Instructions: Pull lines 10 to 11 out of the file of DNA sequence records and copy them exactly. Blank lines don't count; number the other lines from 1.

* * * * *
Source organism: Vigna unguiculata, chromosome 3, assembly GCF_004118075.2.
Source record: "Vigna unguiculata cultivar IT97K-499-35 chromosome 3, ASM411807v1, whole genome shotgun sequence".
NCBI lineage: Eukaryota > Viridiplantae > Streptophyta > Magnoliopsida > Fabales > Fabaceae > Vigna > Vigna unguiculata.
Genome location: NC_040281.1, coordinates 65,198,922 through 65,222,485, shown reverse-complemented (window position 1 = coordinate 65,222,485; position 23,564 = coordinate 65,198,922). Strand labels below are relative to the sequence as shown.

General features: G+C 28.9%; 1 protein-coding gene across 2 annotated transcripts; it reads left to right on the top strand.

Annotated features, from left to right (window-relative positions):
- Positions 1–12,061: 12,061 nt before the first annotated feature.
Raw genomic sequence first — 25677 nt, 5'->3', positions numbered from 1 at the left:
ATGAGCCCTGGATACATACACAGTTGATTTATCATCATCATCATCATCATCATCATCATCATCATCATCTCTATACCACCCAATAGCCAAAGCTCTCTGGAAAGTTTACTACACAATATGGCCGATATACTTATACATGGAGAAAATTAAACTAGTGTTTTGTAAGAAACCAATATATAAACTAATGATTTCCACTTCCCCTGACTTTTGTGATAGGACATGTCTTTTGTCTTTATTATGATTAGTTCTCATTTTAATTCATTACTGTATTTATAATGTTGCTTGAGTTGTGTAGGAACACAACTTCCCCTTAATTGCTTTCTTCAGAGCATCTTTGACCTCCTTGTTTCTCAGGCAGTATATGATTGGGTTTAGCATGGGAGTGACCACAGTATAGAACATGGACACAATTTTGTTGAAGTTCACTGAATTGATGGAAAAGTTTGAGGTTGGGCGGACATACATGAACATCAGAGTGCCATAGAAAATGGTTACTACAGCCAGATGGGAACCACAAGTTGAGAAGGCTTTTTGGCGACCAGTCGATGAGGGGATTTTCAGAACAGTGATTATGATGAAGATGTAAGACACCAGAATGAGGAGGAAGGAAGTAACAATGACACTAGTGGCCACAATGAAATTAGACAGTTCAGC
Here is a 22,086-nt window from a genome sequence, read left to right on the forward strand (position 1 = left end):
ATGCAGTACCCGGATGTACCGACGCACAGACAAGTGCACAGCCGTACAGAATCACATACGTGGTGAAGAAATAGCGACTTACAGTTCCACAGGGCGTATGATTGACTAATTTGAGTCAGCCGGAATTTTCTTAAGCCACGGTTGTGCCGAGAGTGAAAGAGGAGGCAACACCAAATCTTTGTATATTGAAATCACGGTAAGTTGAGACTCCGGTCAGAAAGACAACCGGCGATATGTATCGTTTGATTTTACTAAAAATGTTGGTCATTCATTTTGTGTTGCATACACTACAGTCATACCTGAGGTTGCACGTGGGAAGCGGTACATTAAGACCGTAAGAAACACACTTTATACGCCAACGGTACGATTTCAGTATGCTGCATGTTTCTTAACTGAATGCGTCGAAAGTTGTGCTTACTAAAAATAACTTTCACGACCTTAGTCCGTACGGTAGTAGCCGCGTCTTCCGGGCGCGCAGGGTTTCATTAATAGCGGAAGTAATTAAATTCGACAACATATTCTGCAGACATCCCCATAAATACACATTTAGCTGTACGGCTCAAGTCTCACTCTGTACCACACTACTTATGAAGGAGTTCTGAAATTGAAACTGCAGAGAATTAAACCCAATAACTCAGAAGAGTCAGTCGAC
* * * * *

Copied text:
Here is a 22,086-nt window from a genome sequence, read left to right on the forward strand (position 1 = left end):
ATGCAGTACCCGGATGTACCGACGCACAGACAAGTGCACAGCCGTACAGAATCACATACGTGGTGAAGAAATAGCGACTTACAGTTCCACAGGGCGTATGATTGACTAATTTGAGTCAGCCGGAATTTTCTTAAGCCACGGTTGTGCCGAGAGTGAAAGAGGAGGCAACACCAAATCTTTGTATATTGAAATCACGGTAAGTTGAGACTCCGGTCAGAAAGACAACCGGCGATATGTATCGTTTGATTTTACTAAAAATGTTGGTCATTCATTTTGTGTTGCATACACTACAGTCATACCTGAGGTTGCACGTGGGAAGCGGTACATTAAGACCGTAAGAAACACACTTTATACGCCAACGGTACGATTTCAGTATGCTGCATGTTTCTTAACTGAATGCGTCGAAAGTTGTGCTTACTAAAAATAACTTTCACGACCTTAGTCCGTACGGTAGTAGCCGCGTCTTCCGGGCGCGCAGGGTTTCATTAATAGCGGAAGTAATTAAATTCGACAACATATTCTGCAGACATCCCCATAAATACACATTTAGCTGTACGGCTCAAGTCTCACTCTGTACCACACTACTTATGAAGGAGTTCTGAAATTGAAACTGCAGAGAATTAAACCCAATAACTCAGAAGAGTCAGTCGAC